Mitsubishi HC8000D Home Theater Projector Review
HC8000 DW Projector - Brightness for 2D viewing
The HC8000 was measured at 465 lumens calibrated (486 before calibration), with the zoom at mid-point. That’s pretty close to the 500 lumens we call average. That said, it proves to be one of the least bright (calibrated) in the price range.
That 465 lumens is in full power mode (a little noisy, but not exceptionally so), is with Brilliant Color Off. The HC8000D is definitely visibly better with BC turned off if you are looking for the best possible picture. But if you turn it on, the HC8000 still produces really good color.
The brightest alternative is to change the color temp of the Mitsubishi to High Brightness – but, to me, that’s pretty much unwatchable, the green is so dominant, and you can’t adjust that setting. (See what it looks like compared to “best” mode by clicking here and scroll down to the “green” image). Too bad, really. If they provided enough control, maybe the ugly 1174 measured lumens, might have yielded a more watchable 1000 or 1050 lumens (with the zoom at wide angle/closest).
Even bumping up contrast to +11, mid on the zoom, which does affect color accuracy detrimentally, still produes less than the average 1000 lumens, specifically 888 lumens measured that way. In speaking average, we really should raise that to about 1200+ lumens for 3D capable projectors at their brightest. Consider there are even a few projectors today, hitting 2000 lumens with reasonably good color. Those “shine” on 3D.
HC8000 Projector - 3D Brightness
With a basic white screen with typical modest gain: 1.3 to 1.4, I think the HC8000D is best doing 3D on screens 92″ diagonal or less. At 100″ diagonal I was personally never satisfied with brightness in 3D, and that’s in a very dark theater. The call though, is yours. As I said, I tend to demand a bit more brightness than a decent number of my readers.
The Very Bottom Line on the HC8000D projector
Great color! Nice, sharp image without “gimmicks”. I really did enjoy watching the HC8000D as long as I didn’t go too large an image. In 2D, no problem watching a 2.35:1 movie filling my full 124″ diagonal 1.3 gain screen in my theater. That I found most satisfying.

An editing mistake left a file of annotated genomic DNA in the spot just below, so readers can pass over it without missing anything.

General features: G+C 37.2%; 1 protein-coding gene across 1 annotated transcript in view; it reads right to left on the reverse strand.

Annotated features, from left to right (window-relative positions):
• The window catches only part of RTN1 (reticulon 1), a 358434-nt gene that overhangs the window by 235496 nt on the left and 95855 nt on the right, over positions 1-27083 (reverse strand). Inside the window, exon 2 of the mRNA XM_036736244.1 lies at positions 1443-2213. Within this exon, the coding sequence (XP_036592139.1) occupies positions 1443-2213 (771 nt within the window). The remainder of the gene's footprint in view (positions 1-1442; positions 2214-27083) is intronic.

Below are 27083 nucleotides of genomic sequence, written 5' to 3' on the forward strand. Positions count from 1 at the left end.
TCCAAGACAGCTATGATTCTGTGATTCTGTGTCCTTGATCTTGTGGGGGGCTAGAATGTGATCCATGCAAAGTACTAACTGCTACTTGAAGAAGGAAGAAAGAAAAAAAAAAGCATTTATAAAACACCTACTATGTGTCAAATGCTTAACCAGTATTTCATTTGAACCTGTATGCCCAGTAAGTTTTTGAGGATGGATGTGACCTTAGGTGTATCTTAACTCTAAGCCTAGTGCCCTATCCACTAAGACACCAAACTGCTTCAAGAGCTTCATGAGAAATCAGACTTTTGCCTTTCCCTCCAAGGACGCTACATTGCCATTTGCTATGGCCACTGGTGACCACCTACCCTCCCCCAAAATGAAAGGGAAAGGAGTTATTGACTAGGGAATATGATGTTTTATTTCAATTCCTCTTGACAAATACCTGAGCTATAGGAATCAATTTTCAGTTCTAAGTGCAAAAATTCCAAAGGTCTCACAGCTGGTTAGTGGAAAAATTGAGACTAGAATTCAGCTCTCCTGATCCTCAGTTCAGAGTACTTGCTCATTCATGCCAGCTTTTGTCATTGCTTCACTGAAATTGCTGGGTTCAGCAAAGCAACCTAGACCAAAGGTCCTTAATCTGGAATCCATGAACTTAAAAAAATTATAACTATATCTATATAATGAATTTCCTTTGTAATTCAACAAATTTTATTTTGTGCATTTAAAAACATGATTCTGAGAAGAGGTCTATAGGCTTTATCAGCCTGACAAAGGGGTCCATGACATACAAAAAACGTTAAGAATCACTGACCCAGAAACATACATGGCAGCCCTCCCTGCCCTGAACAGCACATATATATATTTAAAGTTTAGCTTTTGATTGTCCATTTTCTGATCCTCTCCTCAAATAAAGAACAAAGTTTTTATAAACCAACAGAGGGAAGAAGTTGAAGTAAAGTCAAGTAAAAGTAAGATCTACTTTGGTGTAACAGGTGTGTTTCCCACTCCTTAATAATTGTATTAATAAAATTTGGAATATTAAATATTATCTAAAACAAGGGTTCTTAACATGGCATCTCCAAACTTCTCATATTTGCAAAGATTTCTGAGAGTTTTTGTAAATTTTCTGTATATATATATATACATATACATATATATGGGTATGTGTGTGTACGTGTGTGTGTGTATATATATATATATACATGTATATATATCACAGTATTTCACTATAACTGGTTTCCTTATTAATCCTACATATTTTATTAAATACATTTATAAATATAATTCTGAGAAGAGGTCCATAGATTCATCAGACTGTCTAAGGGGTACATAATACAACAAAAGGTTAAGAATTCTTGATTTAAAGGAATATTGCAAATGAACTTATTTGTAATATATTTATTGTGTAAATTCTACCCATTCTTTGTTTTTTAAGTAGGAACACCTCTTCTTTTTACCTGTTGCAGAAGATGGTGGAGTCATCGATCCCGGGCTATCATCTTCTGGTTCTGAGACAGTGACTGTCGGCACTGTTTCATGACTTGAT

Black level performance of the HC8000 D is definitely “ultra-high contrast”. I find it to be better than all but a few projectors in the price range, and expect it has no trouble besting some fine projectors including the Panasonic PT-AE8000U and the BenQ W7000.
The overall brightness we’ve discussed isn’t a problem, it simply sets limits on what type of room setup the HC8000D should go in, and the number of folks who will find it a really good match for their viewing preferences and environment.
Overall, a most impressive projector. It’s not the right one for my room, and my tastes (which include lots of sports with intentional ambient light present), but it might be just what you are looking for, if you have a smaller screen.
I believe that there are enough other really good competing projectors out there – most of which are brighter, that you consumers have lots of choice. DLP fans in particular, though, should give this one a close look.
That said, the HC8000D does have a lot going for it, and it will be a great choice for a good number of people, especially those demanding great color and sharpness, and especially its handling of skin tones once calibrated.
If you are a DLP fan, and the brightness and feature set of the Mitsubishi meets your needs, then consider the HC8000D projector to be one of the best choices available to you.
You May Also Like
AAXA M6 Pocket LED Projector Review
Epson Home Cinema 4000 Home Theater Projector Review
Epson BrightLink 696Ui Projector Review
Optoma UHD65 4K Home Theater Projector Review
Ricoh PJ WXL4540 Short Throw Projector Review
Sony VPL-VZ1000ES Laser, True 4K, Home Theater Projector Review
Optoma ZW300UST Projector Review
Epson PowerLite 680 Projector Review